payloads into geo-stationary orbit.

• Ozone hole getting bigger by the year: Reports from the ESA (European Space Agency)

indicate that the ozone hole in 2008 is larger than last year. Ozone is a protective

atmospheric layer found in about 25 kilometers altitude that acts as a sunlight filter

shielding life on Earth from harmful ultraviolet rays, which can increase the risk of skin

cancer and cataracts and harm marine life. The depletion of ozone is caused by extreme

cold temperatures at high altitude and the presence of ozone-destructing gases in the

atmosphere such as chlorine and bromine, originating from man-made products like

chlorofluorocarbons (CFCs), which were phased out under the 1987 Montreal Protocol but

continue to linger in the atmosphere. This year, the area of the thinned ozone layer over

the South Pole reached about 27 million square kilometers, compared to 25 million square

kilometers in 2007 and a record ozone hole extension of 29 million square kilometers in

2006, which is about the size of the North American continent. Depending on the weather

conditions, the size the Antarctic ozone hole varies every year.

• Indian moon mission: On 22 October, India joins Japan and China in an all-Asian race

to explore the moon, even as the US, which put the first man on the moon in 1969, plans

to repeat the feat by 2020. That is the scheduled date for the launch of Chandrayaan-1,

India’s first moon mission. The spacecraft, fitted with 11 scientific instruments, including

five from the US, Sweden, Japan, Germany and Bulgaria, will also explore and identify

deposits of helium-3 or He-3, a clean nuclear fuel that can potentially solve all of the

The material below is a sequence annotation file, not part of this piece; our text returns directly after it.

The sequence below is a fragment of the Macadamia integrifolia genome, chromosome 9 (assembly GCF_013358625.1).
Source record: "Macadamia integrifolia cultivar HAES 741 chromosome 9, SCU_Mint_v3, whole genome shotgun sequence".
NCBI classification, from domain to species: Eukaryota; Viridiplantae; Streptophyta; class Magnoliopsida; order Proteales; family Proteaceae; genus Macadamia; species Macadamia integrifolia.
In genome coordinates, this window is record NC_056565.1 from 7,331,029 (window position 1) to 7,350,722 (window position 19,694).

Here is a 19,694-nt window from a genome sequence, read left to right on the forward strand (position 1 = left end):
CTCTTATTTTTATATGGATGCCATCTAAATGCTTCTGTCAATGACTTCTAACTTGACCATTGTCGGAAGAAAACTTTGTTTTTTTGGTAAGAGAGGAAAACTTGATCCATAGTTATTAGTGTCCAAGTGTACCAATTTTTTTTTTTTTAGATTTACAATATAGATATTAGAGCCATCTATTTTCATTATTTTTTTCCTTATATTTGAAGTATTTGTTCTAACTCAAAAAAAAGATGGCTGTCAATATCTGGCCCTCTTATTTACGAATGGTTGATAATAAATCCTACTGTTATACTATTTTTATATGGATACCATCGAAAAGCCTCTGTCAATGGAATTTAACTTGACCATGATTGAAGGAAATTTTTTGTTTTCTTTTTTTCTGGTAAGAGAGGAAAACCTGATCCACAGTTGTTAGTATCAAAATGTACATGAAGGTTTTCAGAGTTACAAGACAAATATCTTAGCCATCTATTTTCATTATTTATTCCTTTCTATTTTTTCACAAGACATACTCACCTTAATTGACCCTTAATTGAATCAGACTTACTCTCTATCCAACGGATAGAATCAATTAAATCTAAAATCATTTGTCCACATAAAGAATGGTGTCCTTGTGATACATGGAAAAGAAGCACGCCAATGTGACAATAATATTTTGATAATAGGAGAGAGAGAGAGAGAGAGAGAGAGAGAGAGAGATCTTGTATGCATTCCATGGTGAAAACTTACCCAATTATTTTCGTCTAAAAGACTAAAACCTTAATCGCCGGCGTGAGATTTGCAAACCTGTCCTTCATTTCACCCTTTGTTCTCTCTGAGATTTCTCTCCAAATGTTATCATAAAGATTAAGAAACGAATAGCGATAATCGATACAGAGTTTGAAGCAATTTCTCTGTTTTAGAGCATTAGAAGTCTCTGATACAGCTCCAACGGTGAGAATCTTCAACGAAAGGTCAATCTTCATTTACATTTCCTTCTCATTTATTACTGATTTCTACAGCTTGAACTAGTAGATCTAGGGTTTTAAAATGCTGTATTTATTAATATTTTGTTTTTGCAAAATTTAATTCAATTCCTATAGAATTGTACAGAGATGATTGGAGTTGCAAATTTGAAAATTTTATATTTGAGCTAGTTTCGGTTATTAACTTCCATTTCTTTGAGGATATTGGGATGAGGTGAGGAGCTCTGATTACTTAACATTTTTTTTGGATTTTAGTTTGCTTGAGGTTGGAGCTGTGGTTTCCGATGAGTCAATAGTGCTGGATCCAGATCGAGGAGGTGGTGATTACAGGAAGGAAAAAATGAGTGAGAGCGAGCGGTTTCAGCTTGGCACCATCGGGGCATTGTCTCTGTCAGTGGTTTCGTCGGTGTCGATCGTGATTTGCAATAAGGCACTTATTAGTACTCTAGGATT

world’s energy problems. The highly unstable He-3 is found in abundance on the moon.

India’s moon mission will follow that of Japan, which launched its Selene spacecraft in

September 2007, and China, which launched Chang’e-1 in October 2007. For Isro, which

has till now only sent a satellite up to 36,000km over earth, its first scientific mission is

also the toughest. The spacecraft needs to travel nearly 400,000km, and the mission will

test the agency’s expertise in rocket technology, guidance and navigation of the spacecraft.

Isro has built a deep space network, with a 32m antenna in Bangalore, to receive data

from the spacecraft. Data from the moon mission will also be received at the three deep
space complexes of the US’ National Aeronautics and Space Administration, or Nasa,

which are located in California, Spain and Australia.

• Cervical cancer vaccine enters Indian market: Merck Sharp and Dohme (MSD),

launched a vaccine to prevent cervical cancer, the most common form of the condition in

India with more than 130,000 women diagnosed with it every year. The vaccine is the first

of its kind and has been approved by the US Food and Drugs Authority. The vaccine

Gardasil was launched in 2006 and is available in 108 countries. According to a World

Health Organisation study, the risk of the cancer in India is 2.4%compared with an

average of 1.3 % for the world.